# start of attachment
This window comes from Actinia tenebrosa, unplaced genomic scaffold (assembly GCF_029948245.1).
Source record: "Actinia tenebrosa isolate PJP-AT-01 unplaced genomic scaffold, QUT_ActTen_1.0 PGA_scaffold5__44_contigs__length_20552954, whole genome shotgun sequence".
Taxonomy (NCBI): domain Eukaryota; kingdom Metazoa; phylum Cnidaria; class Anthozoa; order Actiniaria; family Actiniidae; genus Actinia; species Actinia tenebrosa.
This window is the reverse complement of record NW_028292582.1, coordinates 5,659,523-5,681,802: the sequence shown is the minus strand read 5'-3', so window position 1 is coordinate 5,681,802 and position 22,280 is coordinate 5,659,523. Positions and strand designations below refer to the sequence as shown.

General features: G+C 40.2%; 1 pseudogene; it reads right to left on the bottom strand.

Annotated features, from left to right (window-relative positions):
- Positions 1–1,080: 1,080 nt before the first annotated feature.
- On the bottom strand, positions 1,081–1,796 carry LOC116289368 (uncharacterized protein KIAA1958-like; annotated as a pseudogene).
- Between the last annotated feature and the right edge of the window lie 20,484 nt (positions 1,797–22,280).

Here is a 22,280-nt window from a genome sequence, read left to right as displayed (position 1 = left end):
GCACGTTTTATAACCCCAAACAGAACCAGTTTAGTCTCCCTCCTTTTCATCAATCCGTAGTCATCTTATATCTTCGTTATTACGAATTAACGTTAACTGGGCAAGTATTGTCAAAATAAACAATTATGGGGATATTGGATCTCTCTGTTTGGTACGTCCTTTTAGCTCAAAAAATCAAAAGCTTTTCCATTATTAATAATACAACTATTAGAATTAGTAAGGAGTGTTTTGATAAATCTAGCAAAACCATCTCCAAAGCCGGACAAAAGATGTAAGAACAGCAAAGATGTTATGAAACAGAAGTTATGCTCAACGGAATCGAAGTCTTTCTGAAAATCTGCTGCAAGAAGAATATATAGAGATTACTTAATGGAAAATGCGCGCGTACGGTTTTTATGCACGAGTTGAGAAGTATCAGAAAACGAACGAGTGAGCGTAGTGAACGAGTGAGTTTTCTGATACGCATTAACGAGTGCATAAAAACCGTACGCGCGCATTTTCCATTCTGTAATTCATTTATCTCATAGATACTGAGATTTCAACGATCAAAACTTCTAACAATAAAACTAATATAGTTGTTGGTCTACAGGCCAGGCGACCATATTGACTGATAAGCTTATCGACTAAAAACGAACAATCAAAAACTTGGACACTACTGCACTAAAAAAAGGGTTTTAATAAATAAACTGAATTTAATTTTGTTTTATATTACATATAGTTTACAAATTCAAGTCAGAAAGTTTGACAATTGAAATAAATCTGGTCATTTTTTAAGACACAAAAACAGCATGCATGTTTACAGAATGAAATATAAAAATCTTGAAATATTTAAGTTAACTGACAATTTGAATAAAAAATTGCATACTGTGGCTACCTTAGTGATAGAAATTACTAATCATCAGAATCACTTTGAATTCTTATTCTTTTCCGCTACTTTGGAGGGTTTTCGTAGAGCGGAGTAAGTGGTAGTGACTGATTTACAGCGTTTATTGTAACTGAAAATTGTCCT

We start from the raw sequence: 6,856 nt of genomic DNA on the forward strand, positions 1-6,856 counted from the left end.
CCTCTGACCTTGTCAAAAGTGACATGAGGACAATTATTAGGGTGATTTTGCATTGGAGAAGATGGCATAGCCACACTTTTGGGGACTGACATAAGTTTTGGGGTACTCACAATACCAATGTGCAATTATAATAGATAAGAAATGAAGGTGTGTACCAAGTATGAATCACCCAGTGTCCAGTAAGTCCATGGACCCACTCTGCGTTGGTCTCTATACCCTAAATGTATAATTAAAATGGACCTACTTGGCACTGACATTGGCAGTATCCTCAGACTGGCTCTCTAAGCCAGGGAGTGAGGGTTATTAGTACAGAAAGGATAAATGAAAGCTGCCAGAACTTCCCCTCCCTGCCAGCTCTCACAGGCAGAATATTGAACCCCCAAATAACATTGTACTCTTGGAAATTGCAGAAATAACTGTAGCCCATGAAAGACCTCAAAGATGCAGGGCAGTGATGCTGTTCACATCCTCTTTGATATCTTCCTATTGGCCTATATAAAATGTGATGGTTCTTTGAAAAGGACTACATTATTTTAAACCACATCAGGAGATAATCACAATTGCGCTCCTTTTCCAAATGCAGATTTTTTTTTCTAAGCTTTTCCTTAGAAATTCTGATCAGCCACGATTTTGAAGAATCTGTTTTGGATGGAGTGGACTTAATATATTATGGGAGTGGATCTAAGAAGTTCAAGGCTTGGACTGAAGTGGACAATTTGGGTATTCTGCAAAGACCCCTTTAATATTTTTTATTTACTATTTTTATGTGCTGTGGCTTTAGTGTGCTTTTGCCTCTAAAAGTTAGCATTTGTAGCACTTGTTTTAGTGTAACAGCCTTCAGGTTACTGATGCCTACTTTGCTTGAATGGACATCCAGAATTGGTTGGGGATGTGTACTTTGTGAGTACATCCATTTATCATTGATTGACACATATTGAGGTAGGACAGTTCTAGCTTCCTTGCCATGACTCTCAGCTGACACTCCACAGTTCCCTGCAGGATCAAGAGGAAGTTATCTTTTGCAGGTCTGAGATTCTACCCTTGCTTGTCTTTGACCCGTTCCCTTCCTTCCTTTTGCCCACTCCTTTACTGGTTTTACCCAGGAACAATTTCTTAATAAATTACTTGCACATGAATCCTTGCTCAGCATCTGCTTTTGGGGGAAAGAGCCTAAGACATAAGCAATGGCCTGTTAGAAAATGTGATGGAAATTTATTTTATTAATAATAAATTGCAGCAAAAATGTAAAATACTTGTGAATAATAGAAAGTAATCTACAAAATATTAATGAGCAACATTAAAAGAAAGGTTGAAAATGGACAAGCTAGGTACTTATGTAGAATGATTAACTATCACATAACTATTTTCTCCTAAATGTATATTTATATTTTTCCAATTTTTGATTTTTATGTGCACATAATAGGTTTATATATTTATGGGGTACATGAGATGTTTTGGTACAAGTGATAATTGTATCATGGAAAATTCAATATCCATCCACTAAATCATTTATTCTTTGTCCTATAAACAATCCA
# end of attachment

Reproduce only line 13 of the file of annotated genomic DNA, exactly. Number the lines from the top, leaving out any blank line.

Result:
CCTCTGACCTTGTCAAAAGTGACATGAGGACAATTATTAGGGTGATTTTGCATTGGAGAAGATGGCATAGCCACACTTTTGGGGACTGACATAAGTTTTGGGGTACTCACAATACCAATGTGCAATTATAATAGATAAGAAATGAAGGTGTGTACCAAGTATGAATCACCCAGTGTCCAGTAAGTCCATGGACCCACTCTGCGTTGGTCTCTATACCCTAAATGTATAATTAAAATGGACCTACTTGGCACTGACATTGGCAGTATCCTCAGACTGGCTCTCTAAGCCAGGGAGTGAGGGTTATTAGTACAGAAAGGATAAATGAAAGCTGCCAGAACTTCCCCTCCCTGCCAGCTCTCACAGGCAGAATATTGAACCCCCAAATAACATTGTACTCTTGGAAATTGCAGAAATAACTGTAGCCCATGAAAGACCTCAAAGATGCAGGGCAGTGATGCTGTTCACATCCTCTTTGATATCTTCCTATTGGCCTATATAAAATGTGATGGTTCTTTGAAAAGGACTACATTATTTTAAACCACATCAGGAGATAATCACAATTGCGCTCCTTTTCCAAATGCAGATTTTTTTTTCTAAGCTTTTCCTTAGAAATTCTGATCAGCCACGATTTTGAAGAATCTGTTTTGGATGGAGTGGACTTAATATATTATGGGAGTGGATCTAAGAAGTTCAAGGCTTGGACTGAAGTGGACAATTTGGGTATTCTGCAAAGACCCCTTTAATATTTTTTATTTACTATTTTTATGTGCTGTGGCTTTAGTGTGCTTTTGCCTCTAAAAGTTAGCATTTGTAGCACTTGTTTTAGTGTAACAGCCTTCAGGTTACTGATGCCTACTTTGCTTGAATGGACATCCAGAATTGGTTGGGGATGTGTACTTTGTGAGTACATCCATTTATCATTGATTGACACATATTGAGGTAGGACAGTTCTAGCTTCCTTGCCATGACTCTCAGCTGACACTCCACAGTTCCCTGCAGGATCAAGAGGAAGTTATCTTTTGCAGGTCTGAGATTCTACCCTTGCTTGTCTTTGACCCGTTCCCTTCCTTCCTTTTGCCCACTCCTTTACTGGTTTTACCCAGGAACAATTTCTTAATAAATTACTTGCACATGAATCCTTGCTCAGCATCTGCTTTTGGGGGAAAGAGCCTAAGACATAAGCAATGGCCTGTTAGAAAATGTGATGGAAATTTATTTTATTAATAATAAATTGCAGCAAAAATGTAAAATACTTGTGAATAATAGAAAGTAATCTACAAAATATTAATGAGCAACATTAAAAGAAAGGTTGAAAATGGACAAGCTAGGTACTTATGTAGAATGATTAACTATCACATAACTATTTTCTCCTAAATGTATATTTATATTTTTCCAATTTTTGATTTTTATGTGCACATAATAGGTTTATATATTTATGGGGTACATGAGATGTTTTGGTACAAGTGATAATTGTATCATGGAAAATTCAATATCCATCCACTAAATCATTTATTCTTTGTCCTATAAACAATCCA